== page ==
A Post-War Paradox of Informality in South Lebanon: Rebuilding Houses or Destroying Legitimacy

Marcello Mollica


Recent multiethnic Lebanese history has been characterised by a high degree of tension between sectarian groups and the state. In a number of cases, minority groups’ resistance to localised majority groups developed into a manifest attempt to limit the action of the central authority by embracing alternative loyalties, both transnational and interreligious. Makdisi (2000) argues that in a multiconfessional Lebanon the old-fashioned idea of longstanding violence between competing sects is unsustainable. However, political microanalysis based on empirical material collected in South Lebanon during and after the 2006 war shows that in situations where state and ethno-religious groups fail to establish a dialogue, tension leads citizens to view the state as alien and other groups as enemies.With reference to Christian minority group responses, this paper looks at the ways Hizbullah post-conflict strategies of reconstruction have been legitimated. Considering the Weberian notion of the state’s sole power and Prato’s (2000) analysis of citizen loyalties to the state as a welfare provider, and reassessing this notion with empirical data collected in conflictual loci, this paper examines the rise of a religion-driven movement in a scenario marked by dramatic economic transformation. The analysis suggests that group denial of the state’s role is most evident at a local level, where sectarian attitudes (e.g. concerning land or property issues) take precedence over nationally based loyalties and where this denial is the only perceptible means of survival for both the individual and his or her group.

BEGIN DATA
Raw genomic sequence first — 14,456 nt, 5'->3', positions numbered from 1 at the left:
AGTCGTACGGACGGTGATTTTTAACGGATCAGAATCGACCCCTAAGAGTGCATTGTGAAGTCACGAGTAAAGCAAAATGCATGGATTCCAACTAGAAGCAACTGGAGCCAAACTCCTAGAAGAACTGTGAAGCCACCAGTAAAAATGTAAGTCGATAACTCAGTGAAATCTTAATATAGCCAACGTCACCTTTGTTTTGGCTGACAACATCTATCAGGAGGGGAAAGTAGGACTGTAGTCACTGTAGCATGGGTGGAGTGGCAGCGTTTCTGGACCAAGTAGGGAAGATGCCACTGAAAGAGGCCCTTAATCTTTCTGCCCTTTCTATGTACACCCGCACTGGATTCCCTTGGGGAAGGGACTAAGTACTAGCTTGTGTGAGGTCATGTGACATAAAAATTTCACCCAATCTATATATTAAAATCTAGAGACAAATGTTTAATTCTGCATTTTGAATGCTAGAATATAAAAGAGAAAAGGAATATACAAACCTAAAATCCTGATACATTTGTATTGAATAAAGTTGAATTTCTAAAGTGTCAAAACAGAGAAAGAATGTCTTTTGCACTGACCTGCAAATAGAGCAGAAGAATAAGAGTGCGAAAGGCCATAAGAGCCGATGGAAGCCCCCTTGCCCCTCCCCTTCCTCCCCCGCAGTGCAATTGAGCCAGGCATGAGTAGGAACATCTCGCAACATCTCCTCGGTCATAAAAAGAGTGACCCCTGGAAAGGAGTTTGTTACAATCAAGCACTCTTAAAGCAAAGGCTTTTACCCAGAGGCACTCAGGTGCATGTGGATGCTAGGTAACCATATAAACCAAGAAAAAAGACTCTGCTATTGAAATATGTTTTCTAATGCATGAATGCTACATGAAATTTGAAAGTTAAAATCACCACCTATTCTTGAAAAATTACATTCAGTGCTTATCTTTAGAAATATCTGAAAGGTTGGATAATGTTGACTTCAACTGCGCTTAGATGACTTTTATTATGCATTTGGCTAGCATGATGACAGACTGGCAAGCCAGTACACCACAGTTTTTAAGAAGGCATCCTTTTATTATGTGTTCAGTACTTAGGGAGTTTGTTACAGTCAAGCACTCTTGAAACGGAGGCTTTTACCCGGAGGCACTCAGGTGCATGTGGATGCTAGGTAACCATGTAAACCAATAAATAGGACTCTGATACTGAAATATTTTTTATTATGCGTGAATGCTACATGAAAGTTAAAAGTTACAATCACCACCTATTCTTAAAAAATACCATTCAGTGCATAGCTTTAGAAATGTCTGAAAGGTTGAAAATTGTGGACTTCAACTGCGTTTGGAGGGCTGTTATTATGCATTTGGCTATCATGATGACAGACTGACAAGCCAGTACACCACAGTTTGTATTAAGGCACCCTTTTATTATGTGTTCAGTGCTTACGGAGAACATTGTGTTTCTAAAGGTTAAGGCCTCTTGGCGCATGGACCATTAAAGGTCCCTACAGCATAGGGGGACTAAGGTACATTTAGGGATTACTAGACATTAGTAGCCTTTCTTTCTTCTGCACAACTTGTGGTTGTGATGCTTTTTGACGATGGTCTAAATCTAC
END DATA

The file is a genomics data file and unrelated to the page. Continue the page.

South Lebanon; christian minorities; land transaction; Hizbullah; informal economy

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DOI: https://doi.org/10.58036/stss.v6i1.172


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